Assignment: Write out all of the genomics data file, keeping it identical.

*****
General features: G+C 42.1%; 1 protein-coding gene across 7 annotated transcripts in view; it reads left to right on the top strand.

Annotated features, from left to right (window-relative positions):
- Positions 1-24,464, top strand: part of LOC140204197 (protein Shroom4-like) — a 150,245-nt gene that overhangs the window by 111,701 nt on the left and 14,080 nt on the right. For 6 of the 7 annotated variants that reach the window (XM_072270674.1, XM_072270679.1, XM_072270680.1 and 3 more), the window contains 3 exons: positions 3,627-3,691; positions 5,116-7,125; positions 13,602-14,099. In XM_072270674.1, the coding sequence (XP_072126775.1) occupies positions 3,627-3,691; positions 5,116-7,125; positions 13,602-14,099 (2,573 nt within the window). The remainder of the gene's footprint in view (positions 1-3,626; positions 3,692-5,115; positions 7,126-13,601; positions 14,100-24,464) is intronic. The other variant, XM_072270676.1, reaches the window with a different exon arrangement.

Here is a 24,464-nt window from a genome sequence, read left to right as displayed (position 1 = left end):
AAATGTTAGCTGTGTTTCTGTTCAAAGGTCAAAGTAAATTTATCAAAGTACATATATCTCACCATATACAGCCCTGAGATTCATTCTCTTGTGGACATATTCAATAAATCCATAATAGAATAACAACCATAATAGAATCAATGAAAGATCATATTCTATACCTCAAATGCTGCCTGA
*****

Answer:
General features: G+C 42.1%; 1 protein-coding gene across 7 annotated transcripts in view; it reads left to right on the top strand.

Annotated features, from left to right (window-relative positions):
- Positions 1-24,464, top strand: part of LOC140204197 (protein Shroom4-like) — a 150,245-nt gene that overhangs the window by 111,701 nt on the left and 14,080 nt on the right. For 6 of the 7 annotated variants that reach the window (XM_072270674.1, XM_072270679.1, XM_072270680.1 and 3 more), the window contains 3 exons: positions 3,627-3,691; positions 5,116-7,125; positions 13,602-14,099. In XM_072270674.1, the coding sequence (XP_072126775.1) occupies positions 3,627-3,691; positions 5,116-7,125; positions 13,602-14,099 (2,573 nt within the window). The remainder of the gene's footprint in view (positions 1-3,626; positions 3,692-5,115; positions 7,126-13,601; positions 14,100-24,464) is intronic. The other variant, XM_072270676.1, reaches the window with a different exon arrangement.

Here is a 24,464-nt window from a genome sequence, read left to right as displayed (position 1 = left end):
AAATGTTAGCTGTGTTTCTGTTCAAAGGTCAAAGTAAATTTATCAAAGTACATATATCTCACCATATACAGCCCTGAGATTCATTCTCTTGTGGACATATTCAATAAATCCATAATAGAATAACAACCATAATAGAATCAATGAAAGATCATATTCTATACCTCAAATGCTGCCTGA